Grand Prize Winner Announced for the Best Photo of the Year at the 2019 Agora Awards
After 9 months of competition, more than 130,000 photos submitted from 193 countries, it’s time to reveal the Agora Awards 2019 winner!
Michael Aboya, 24 year-old self-taught ghanaian photographer received last week the life-changing prize of $25,000 for his photo ‘Songs of Freedom‘, (see featured image above), crowned Best Photo of the Year. The winning photo conveys a strong message as it symbolizes more than just a photo: it visualizes an unspoken struggle for freedom and belonging.
The official Agora Awards 2019 ceremony took place in Fábrica Estrella Damm, Barcelona on November 6th, where it was live streamed and featured an exclusive photo exhibit sponsored by Fujifilm & Kitoli Laboratory showcasing the competition’s 50 Finalist Entries.
With photos portraying a cheerful and optimistic representation of the life around him, Michael Aboya aims to inspire a change in the way people perceive Ghana and the African continent in general.
The vision for ‘Songs of Freedom’ came to Aboya while he was at home, listening to Bob Marley. When ‘Redemption Song’ began playing, he immediately wanted to bring the legendary song to life with his camera.
‘Songs of Freedom’ was shot in Labadi, one of Ghana’s oldest neighborhoods located in the coastal part of Accra, the country’s capital. The local kids from fishermen families who live on this beach have always been a source of inspiration for Michael.
In order to bring his vision to life with his camera, Michael gathered the group of kids while a friend of him who had brought a violin taught them the basics. One kid in particular had the most expression amongst them all and became the focus of the image:
Just one day before the shoot, I met Rockson, a friend I had made on the Agora platform who happened to visit Ghana, his home country. Surprisingly, he had brought his own violin with him, so I asked him to bring it along the next day for a shoot I had planned. We got to Labadi the next day where we met the 5 young amazing boys. In order to get the image as real and natural as possible without losing the most important aspect of who they really are, I asked my friend to teach them the basics on how to hold the violin, the perfect hand positions and I saw that one of the boys had the strongest expression with the violin, which was perfectly aligned with my vision for the photograph.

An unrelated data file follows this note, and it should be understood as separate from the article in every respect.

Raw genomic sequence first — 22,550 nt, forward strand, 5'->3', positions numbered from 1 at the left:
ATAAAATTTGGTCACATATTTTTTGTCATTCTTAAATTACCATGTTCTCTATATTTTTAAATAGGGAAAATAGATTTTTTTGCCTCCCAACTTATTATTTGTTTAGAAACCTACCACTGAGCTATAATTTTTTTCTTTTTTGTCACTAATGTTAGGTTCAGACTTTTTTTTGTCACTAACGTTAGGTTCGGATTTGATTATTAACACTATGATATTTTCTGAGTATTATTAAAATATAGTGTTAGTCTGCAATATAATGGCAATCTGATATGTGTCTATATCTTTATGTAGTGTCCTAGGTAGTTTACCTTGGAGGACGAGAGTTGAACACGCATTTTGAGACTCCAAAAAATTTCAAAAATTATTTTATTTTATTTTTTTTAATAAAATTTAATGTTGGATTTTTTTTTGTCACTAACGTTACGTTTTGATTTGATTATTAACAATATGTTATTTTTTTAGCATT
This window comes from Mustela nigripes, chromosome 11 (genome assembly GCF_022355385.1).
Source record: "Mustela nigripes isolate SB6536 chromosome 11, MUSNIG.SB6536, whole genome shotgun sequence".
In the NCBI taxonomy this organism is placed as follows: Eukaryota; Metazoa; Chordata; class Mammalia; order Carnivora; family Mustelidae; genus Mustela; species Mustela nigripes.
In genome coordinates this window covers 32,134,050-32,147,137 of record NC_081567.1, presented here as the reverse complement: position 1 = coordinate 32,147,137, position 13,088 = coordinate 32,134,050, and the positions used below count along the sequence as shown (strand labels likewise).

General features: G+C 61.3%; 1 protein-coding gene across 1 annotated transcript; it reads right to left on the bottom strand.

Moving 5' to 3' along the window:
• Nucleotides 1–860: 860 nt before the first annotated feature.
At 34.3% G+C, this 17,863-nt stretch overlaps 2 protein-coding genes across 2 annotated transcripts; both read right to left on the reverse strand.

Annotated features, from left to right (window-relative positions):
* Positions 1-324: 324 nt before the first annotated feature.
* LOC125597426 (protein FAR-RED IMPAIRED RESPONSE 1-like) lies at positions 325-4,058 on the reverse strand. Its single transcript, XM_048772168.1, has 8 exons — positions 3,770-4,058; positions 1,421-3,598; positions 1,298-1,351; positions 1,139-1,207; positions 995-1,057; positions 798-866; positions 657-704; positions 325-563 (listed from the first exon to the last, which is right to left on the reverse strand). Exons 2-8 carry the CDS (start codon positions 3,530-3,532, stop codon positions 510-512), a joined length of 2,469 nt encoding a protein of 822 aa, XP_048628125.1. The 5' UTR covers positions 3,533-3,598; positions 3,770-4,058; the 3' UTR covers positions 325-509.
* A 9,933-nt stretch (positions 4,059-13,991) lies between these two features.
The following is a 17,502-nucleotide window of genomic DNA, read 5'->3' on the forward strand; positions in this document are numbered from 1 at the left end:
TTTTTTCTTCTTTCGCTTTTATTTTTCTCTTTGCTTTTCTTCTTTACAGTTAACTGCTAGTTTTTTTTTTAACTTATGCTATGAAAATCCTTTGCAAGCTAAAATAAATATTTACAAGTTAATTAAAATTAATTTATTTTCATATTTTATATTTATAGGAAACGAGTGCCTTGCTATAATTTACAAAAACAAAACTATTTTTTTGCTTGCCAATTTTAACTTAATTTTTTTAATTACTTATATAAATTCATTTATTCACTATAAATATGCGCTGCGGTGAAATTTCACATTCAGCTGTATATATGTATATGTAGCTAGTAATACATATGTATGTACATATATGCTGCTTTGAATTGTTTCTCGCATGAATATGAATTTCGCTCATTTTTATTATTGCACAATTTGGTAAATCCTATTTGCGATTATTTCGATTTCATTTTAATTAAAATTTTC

Songs Of Freedom is a striking image, with strong contrasts and an intelligent composition. A topless african child plays the violin under a wide sky that indicates a sunrise or sunset; the beginning or end of an era. Behind him are four more children with their fist raised and their eyes closed, enjoying the melody played by their companion. A melody that sounds like the conquest of a just future, that gives off intellectuality, pacifism, effort and dignity. It is an image full of symbols that declare that Africa is awake and will be the protagonist of a hopeful future. For me, Sounds of Freedom is an intelligent visual manifesto of a current reality and, at the same time, an optimistic and dignified message about the future.
Michael is a 24 year-old self-taught photographer from Accra, Ghana. Born and raised in Nigeria, he moved to his father’s homeland, Ghana, when he turned 13. Michael celebrates the love he feels for his country through powerful photographs that portray a cheerful and optimistic representation of the life that surrounds him.
With his $25,000 prize, Michael plans to invest in his passion and skills to bring his art even further:
With the prize money, I’ll be able to invest into my photography by getting gears i need. I’ll invest into learning videography, putting my visions into moving pictures, visiting new places I have never been to capture the beautiful people and their colorful stories, support my family and give back to the community of youths.
To learn more about the Agora awards be sure to visit their site here, and then check out more of Michael’s incredible work below;
*Images & video shared with Permission from Agora